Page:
One of the great things about science is that it is open, international, and celebrates the free exchange of ideas. However, during the last 8 years we’ve seen some odd things at the National Institutes of Health – the premier governmental scientific institution in the world. The paranoia of the current administration has filtered down and contaminated day to day operations of what is essentially an academic health sciences campus.
For example, for some bizarre reason they decided to erect a 10 foot high iron fence around the entire campus:
And at the entrances every car is searched, every day. And why? What makes the NIH campus different from any other medical campus in the country? We all work with the same radioactive isotopes, etc. They have a higher level infectious disease research lab which if you were really worried about could be fenced in rather than fencing in the entire 300 acre campus. What is the reason for this excess of security?
I happen to think there is no good reason and that the NIH security is run by paranoid idiots. The best evidence I have of this is a recent memo I’ve obtained that was sent to Health and Human Services employees about foreign visitors from the Deputy Secretary. Here is the relevant section:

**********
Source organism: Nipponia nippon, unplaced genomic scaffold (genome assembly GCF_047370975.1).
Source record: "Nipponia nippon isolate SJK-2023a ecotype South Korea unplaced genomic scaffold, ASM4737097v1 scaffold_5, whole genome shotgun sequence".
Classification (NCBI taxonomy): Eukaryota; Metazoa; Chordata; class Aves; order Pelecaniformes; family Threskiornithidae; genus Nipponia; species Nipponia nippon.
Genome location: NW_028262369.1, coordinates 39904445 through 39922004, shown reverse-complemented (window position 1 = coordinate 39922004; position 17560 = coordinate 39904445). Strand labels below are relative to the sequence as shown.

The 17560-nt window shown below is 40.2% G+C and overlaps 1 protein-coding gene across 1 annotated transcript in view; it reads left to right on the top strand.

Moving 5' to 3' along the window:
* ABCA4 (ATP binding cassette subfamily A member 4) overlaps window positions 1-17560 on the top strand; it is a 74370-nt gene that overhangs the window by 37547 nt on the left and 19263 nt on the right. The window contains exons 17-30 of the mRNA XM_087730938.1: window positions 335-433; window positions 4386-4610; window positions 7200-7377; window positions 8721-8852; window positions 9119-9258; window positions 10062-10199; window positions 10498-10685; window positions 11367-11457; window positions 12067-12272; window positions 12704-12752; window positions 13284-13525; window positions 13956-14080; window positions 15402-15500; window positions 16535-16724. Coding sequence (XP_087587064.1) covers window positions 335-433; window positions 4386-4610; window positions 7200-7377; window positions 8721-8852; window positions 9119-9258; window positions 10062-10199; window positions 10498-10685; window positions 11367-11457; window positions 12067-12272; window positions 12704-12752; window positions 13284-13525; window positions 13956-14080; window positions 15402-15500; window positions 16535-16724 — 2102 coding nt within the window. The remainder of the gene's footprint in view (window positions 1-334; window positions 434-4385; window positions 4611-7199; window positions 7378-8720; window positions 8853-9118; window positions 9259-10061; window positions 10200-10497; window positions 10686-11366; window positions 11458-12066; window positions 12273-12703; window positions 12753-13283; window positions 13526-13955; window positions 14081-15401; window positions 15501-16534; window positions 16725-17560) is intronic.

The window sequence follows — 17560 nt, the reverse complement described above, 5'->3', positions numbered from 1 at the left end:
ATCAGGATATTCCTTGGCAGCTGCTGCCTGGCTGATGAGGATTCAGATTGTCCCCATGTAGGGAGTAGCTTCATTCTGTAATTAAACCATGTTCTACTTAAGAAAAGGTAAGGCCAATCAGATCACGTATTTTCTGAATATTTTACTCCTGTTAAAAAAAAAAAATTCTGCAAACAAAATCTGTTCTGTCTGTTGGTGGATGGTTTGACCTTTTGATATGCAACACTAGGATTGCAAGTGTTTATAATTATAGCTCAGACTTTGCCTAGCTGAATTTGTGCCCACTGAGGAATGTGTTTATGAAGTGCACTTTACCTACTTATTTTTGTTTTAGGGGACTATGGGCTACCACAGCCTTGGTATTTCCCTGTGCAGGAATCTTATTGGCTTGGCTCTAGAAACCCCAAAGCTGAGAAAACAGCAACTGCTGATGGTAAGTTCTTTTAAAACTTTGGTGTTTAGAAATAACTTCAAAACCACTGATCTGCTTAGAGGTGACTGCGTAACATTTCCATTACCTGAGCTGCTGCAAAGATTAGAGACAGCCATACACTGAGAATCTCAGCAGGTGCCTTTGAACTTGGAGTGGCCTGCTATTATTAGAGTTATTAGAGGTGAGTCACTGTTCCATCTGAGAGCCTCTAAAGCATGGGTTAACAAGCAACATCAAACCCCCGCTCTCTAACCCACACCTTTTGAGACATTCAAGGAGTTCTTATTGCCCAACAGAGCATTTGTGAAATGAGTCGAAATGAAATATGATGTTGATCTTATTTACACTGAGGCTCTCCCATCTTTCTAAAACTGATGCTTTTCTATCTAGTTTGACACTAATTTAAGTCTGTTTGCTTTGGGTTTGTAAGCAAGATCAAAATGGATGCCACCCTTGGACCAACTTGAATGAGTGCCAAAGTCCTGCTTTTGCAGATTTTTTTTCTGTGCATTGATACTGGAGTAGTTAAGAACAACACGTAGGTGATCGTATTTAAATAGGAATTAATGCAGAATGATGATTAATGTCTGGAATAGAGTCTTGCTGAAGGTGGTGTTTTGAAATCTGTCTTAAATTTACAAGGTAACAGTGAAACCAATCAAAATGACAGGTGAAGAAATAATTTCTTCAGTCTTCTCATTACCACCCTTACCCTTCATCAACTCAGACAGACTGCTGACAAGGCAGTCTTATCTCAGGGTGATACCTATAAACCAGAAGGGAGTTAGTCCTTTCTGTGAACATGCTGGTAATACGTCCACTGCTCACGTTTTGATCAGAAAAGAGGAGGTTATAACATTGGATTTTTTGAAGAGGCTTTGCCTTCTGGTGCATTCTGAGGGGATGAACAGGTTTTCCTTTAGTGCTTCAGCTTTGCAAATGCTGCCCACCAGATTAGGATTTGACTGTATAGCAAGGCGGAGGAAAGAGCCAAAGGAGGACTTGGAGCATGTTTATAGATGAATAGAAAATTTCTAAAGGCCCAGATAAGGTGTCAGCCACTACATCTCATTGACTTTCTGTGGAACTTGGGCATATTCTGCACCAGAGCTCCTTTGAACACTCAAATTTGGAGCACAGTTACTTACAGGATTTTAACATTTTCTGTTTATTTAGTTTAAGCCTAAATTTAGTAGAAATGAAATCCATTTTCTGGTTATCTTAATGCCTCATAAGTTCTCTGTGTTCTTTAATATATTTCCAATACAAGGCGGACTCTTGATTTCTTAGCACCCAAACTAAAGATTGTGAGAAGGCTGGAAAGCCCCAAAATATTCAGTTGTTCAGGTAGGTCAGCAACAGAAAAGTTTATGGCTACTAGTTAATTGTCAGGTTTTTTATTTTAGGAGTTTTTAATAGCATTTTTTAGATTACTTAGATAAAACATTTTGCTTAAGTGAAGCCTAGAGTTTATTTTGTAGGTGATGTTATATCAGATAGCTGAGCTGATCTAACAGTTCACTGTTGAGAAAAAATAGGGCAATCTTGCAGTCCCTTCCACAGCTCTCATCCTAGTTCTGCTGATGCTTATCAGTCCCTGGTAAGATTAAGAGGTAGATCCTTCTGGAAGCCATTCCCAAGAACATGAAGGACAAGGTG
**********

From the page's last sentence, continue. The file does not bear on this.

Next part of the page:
Really? Now if an NIH investigator wants to bring a foreign speaker in to give a talk, not only can they not plug in their thumbdrives in the lecture hall computer to upload their powerpoint for fear of espionage, but they have to be followed into the bathroom too? Could you imagine? You invite some bigwig foreign scientist – like say any of this year’s Nobel Laureates in medicine – and when they have to make a pit stop you’d be forced to follow them in the bathroom for fear they’ll steal our lucky charms.
I hope in the next administration the first thing they do is tear down that stupid fence and treat the NIH like any other academic medical campus, and find whoever wrote this stupid memo and fire them. This type of paranoid security obsessiveness is uneccessary and counterproductive to the free exchange of ideas science needs in order to be open, international and collaborative.